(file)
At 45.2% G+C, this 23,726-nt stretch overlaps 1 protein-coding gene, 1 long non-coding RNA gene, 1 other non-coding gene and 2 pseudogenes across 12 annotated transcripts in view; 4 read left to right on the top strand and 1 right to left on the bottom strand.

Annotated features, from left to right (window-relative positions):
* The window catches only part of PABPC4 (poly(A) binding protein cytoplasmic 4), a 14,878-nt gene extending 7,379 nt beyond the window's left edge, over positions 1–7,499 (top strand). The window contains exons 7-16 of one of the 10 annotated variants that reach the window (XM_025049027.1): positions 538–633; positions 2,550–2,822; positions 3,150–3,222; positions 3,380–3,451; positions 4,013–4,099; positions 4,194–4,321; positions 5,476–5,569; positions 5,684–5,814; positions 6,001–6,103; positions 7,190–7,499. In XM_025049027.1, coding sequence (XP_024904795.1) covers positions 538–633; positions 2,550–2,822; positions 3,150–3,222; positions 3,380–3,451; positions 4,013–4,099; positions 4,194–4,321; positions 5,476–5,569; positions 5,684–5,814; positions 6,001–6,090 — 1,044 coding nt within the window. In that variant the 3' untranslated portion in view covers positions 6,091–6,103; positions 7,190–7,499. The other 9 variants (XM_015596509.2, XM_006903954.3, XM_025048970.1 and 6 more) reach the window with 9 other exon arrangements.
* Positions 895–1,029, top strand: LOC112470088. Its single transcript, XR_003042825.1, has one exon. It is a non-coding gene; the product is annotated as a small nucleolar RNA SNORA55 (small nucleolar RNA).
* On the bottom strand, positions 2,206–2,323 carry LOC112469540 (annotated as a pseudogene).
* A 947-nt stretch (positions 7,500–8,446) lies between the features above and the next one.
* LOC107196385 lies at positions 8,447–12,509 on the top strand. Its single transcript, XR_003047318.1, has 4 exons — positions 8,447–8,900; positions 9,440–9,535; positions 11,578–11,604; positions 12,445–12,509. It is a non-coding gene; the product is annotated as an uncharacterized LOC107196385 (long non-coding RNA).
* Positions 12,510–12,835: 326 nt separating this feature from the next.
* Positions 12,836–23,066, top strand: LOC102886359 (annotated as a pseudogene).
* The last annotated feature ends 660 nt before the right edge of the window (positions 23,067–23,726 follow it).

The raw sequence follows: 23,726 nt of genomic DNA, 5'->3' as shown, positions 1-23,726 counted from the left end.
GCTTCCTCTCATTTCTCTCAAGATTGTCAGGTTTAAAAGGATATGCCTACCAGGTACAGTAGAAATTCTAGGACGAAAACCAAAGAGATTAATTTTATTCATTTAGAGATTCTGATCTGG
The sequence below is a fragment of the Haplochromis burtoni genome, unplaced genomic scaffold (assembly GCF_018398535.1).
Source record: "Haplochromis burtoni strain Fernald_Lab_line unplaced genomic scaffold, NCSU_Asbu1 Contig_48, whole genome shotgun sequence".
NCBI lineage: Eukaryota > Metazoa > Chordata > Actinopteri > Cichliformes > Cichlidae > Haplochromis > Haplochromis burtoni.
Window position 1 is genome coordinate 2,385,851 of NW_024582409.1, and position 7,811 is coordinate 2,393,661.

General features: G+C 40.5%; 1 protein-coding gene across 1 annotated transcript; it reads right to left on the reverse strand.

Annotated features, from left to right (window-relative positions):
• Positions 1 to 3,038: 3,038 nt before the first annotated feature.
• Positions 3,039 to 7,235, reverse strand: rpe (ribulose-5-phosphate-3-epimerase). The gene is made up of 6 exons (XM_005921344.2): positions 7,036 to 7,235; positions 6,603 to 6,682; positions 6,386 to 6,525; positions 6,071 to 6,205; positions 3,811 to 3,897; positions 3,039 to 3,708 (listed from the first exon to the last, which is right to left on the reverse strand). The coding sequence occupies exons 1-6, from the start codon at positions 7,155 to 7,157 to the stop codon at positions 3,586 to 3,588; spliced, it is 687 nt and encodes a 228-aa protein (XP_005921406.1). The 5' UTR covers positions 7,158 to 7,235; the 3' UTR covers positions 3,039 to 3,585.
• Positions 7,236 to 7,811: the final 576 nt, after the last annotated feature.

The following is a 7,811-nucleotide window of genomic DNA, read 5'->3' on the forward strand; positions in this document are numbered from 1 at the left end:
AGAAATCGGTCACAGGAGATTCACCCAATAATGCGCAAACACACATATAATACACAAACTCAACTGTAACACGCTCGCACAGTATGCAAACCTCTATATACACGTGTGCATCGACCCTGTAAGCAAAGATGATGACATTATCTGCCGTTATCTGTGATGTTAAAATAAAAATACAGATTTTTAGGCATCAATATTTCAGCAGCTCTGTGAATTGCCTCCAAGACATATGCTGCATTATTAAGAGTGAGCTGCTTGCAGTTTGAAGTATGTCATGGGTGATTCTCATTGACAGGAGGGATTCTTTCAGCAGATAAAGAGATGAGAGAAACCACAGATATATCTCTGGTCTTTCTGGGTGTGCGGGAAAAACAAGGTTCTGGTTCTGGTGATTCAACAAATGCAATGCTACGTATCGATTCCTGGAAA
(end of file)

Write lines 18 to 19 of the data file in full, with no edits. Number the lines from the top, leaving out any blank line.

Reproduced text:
Annotated features, from left to right (window-relative positions):
• Positions 1 to 3,038: 3,038 nt before the first annotated feature.